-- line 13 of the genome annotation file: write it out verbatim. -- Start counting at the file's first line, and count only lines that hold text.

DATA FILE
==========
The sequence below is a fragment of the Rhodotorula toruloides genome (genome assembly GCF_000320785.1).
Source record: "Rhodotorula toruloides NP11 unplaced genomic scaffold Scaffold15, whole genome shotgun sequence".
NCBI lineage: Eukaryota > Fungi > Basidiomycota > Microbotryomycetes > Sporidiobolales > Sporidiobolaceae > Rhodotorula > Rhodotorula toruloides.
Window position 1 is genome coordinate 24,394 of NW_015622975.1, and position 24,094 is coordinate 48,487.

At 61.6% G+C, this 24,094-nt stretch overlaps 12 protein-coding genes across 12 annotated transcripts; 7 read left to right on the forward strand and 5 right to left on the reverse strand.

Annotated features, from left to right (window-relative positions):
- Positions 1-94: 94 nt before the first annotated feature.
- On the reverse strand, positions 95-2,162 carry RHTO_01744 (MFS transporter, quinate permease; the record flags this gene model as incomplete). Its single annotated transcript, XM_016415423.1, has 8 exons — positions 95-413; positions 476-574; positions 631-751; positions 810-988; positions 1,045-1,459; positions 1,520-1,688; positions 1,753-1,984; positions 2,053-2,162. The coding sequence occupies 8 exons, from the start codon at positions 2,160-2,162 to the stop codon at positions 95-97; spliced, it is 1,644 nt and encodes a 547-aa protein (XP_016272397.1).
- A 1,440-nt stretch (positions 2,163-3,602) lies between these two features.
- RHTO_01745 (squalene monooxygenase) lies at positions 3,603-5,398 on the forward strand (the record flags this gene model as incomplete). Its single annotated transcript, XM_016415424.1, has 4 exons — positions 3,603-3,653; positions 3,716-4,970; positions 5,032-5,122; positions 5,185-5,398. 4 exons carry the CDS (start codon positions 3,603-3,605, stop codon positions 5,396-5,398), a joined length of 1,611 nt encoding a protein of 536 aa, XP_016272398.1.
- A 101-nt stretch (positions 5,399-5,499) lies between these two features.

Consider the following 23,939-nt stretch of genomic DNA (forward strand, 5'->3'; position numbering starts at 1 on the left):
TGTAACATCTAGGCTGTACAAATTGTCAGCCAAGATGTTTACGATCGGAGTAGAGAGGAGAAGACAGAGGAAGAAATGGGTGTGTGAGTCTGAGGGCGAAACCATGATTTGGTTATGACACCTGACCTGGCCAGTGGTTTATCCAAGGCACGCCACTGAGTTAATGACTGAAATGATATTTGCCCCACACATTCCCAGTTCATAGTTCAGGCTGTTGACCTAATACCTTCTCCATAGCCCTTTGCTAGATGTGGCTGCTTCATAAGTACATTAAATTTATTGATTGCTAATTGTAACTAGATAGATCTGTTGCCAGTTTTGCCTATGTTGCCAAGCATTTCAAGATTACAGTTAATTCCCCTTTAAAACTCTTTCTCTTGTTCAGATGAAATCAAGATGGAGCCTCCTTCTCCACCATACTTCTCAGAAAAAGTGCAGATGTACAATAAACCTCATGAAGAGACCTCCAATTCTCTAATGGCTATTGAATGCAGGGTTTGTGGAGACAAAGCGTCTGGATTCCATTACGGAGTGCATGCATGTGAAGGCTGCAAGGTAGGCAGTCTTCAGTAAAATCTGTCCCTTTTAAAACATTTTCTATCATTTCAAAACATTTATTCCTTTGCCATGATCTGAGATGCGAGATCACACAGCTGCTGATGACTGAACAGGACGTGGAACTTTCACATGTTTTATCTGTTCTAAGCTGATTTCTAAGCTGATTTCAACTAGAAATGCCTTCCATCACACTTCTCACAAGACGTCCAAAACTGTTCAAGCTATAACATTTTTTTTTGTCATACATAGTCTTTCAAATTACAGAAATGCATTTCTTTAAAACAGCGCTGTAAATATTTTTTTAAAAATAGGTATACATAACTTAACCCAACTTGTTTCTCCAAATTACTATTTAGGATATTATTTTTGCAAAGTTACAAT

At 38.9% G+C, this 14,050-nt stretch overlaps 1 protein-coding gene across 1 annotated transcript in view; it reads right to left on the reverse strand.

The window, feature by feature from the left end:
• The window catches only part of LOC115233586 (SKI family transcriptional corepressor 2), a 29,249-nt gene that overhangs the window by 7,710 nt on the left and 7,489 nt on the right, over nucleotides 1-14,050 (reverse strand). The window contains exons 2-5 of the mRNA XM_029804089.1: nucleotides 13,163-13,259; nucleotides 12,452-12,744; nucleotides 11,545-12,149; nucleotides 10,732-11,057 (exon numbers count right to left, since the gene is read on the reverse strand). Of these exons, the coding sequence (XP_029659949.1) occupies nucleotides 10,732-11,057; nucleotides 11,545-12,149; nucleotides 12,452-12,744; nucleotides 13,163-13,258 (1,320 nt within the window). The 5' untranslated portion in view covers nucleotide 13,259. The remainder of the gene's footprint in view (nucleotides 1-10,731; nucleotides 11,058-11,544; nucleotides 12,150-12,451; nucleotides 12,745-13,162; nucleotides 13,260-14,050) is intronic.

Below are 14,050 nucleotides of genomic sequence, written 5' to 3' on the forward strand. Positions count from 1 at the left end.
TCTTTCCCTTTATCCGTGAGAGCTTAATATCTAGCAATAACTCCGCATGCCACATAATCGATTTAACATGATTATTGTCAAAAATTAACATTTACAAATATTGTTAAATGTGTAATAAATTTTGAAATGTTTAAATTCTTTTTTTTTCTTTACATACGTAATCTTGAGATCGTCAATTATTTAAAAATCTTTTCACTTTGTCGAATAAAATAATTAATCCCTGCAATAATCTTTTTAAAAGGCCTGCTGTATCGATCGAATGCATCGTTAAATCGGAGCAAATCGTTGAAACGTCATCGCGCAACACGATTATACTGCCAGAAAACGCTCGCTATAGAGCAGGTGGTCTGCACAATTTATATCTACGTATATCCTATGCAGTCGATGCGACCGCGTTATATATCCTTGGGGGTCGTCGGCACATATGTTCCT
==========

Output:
TGTAACATCTAGGCTGTACAAATTGTCAGCCAAGATGTTTACGATCGGAGTAGAGAGGAGAAGACAGAGGAAGAAATGGGTGTGTGAGTCTGAGGGCGAAACCATGATTTGGTTATGACACCTGACCTGGCCAGTGGTTTATCCAAGGCACGCCACTGAGTTAATGACTGAAATGATATTTGCCCCACACATTCCCAGTTCATAGTTCAGGCTGTTGACCTAATACCTTCTCCATAGCCCTTTGCTAGATGTGGCTGCTTCATAAGTACATTAAATTTATTGATTGCTAATTGTAACTAGATAGATCTGTTGCCAGTTTTGCCTATGTTGCCAAGCATTTCAAGATTACAGTTAATTCCCCTTTAAAACTCTTTCTCTTGTTCAGATGAAATCAAGATGGAGCCTCCTTCTCCACCATACTTCTCAGAAAAAGTGCAGATGTACAATAAACCTCATGAAGAGACCTCCAATTCTCTAATGGCTATTGAATGCAGGGTTTGTGGAGACAAAGCGTCTGGATTCCATTACGGAGTGCATGCATGTGAAGGCTGCAAGGTAGGCAGTCTTCAGTAAAATCTGTCCCTTTTAAAACATTTTCTATCATTTCAAAACATTTATTCCTTTGCCATGATCTGAGATGCGAGATCACACAGCTGCTGATGACTGAACAGGACGTGGAACTTTCACATGTTTTATCTGTTCTAAGCTGATTTCTAAGCTGATTTCAACTAGAAATGCCTTCCATCACACTTCTCACAAGACGTCCAAAACTGTTCAAGCTATAACATTTTTTTTTGTCATACATAGTCTTTCAAATTACAGAAATGCATTTCTTTAAAACAGCGCTGTAAATATTTTTTTAAAAATAGGTATACATAACTTAACCCAACTTGTTTCTCCAAATTACTATTTAGGATATTATTTTTGCAAAGTTACAAT